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Document Max. Freq Min. Freq
Harper's Encyclopedia of United States History (ed. Benson Lossing) 584 0 Browse Search
Thomas Wentworth Higginson, Massachusetts in the Army and Navy during the war of 1861-1865, vol. 2 298 0 Browse Search
Horace Greeley, The American Conflict: A History of the Great Rebellion in the United States of America, 1860-65: its Causes, Incidents, and Results: Intended to exhibit especially its moral and political phases with the drift and progress of American opinion respecting human slavery from 1776 to the close of the War for the Union. Volume I. 112 0 Browse Search
Benjamnin F. Butler, Butler's Book: Autobiography and Personal Reminiscences of Major-General Benjamin Butler 76 0 Browse Search
Rebellion Record: a Diary of American Events, Diary from December 17, 1860 - April 30, 1864 (ed. Frank Moore) 72 0 Browse Search
William Schouler, A history of Massachusetts in the Civil War: Volume 1 62 0 Browse Search
Oliver Otis Howard, Autobiography of Oliver Otis Howard, major general , United States army : volume 1 62 0 Browse Search
George Bancroft, History of the United States from the Discovery of the American Continent, Vol. 2, 17th edition. 52 0 Browse Search
Abraham Lincoln, Stephen A. Douglas, Debates of Lincoln and Douglas: Carefully Prepared by the Reporters of Each Party at the times of their Delivery. 50 0 Browse Search
Rebellion Record: a Diary of American Events: Documents and Narratives, Volume 1. (ed. Frank Moore) 46 0 Browse Search
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Browsing named entities in The Daily Dispatch: may 10, 1861., [Electronic resource]. You can also browse the collection for Maine (Maine, United States) or search for Maine (Maine, United States) in all documents.

Your search returned 4 results in 3 document sections:

fairs in that city. The mob spirit is down, and the loyalists are preparing to welcome the Government troops. There will be at least three regiments raised in Baltimore, of one thousand each, and accepted by the Government, not withstanding the attempt of the rebel Legislature of Maryland to deprive Governor Hicks of his proper constitutional power. Troops will be concentrated in Washington to the number of forty thousand. Senator Morrill, at the request of Governor Washburne, of Maine, tendered to-day to the President one regiment of lumbermen from that State, not a man to measure less than six feet. The regiment will probably not be accepted at present, as to do so would be disrespectful to many other volunteer regiments from different parts of the country which have been refused. The Government desire the requisition for the regulars to be filled before accepting any more volunteers. Major Anderson was moved to tears by the offer of the command of the Kentucky bri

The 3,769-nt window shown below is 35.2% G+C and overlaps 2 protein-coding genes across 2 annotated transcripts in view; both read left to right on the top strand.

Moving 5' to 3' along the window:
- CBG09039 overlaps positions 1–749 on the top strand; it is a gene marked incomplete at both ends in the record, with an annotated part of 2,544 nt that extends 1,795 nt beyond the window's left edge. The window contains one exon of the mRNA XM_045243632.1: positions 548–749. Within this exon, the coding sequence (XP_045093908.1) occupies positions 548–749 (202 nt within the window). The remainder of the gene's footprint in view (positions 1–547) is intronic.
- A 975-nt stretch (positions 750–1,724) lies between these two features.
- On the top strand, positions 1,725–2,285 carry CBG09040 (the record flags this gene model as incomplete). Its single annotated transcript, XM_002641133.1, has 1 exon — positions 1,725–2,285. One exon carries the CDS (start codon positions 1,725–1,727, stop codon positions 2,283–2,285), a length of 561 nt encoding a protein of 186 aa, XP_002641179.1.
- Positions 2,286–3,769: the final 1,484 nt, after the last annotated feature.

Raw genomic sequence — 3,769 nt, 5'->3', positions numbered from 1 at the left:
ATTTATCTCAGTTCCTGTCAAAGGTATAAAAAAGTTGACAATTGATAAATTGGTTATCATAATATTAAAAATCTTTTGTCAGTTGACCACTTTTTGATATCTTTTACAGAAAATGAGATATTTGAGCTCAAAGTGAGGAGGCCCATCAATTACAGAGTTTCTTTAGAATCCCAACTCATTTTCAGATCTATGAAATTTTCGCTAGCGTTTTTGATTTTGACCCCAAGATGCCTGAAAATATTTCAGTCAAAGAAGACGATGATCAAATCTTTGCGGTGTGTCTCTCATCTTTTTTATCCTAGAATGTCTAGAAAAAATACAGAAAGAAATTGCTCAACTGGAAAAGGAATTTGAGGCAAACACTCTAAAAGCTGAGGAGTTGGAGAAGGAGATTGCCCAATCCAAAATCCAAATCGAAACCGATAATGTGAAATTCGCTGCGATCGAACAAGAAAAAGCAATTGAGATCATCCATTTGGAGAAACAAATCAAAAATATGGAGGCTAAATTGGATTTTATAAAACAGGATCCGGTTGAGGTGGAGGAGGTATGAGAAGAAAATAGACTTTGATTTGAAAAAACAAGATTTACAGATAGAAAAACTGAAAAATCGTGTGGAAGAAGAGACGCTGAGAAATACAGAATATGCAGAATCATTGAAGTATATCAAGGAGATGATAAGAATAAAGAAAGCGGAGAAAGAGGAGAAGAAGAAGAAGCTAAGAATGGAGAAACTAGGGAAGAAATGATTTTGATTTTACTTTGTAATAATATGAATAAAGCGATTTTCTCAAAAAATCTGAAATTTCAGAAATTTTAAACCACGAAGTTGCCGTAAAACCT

Senator Wade, in answer to an applicant for a consulship for which "nobody was asking, " said: "There is no such consulship on this planet. You may find it on some fixed star, not here." Thos. J. Heller, a prominent citizen of Calvert county, Md., committed suicide on board the steamer Mary Washington, at Baltimore, last Tuesday night, by cutting his throat. One hundred and thirty clergymen in the State of Maine have signified their readiness to receive appointments to chaplaincies in the Army. The Second United States Cavalry Regiment has lost two-thirds of its officers by resignation. A New York paper says that C. H. Van Wyck is at Washington franking letters for New York soldiers. A convention of Union men met at Nashville on Thursday, and nominated Hon. William B. Campbell for Governor of Tennessee. On Sunday the extensive Eagle Mills at Wheeling, Va., were destroyed by fire. Loss $40,000, but insured. F. P. Blair, Jr., has been elected t
The Daily Dispatch: may 10, 1861., [Electronic resource], Can the South support a Government? (search)
"No. Beware of attempting a Reign of Terror, among the other calamities which your policy has brought upon your country. Do that, and you initiate a civil war at your own doors. You will transfer it from Virginia and Carolina to New Hampshire, Maine, Connecticut, New York, Illinois--the entire North. No Democrat at the North, with the heart of a freeman beating in his bosom, will submit to your threatened despotism." In an article on "Democrats in arms for the defence of Washington," is this war waged? The war is utterly objectless. Does any one presume that the Federal Government can retake all the forts, arsenals and other public property in the seceded States? The thing is utterly impossible. "You, then, people of Maine, should not give your voice and arm for the prosecution of a war which can bring neither honor nor advantage to your sovereign State--a war in which the flag can gain no new lustre, and which will bring long years of anguish, distress and poverty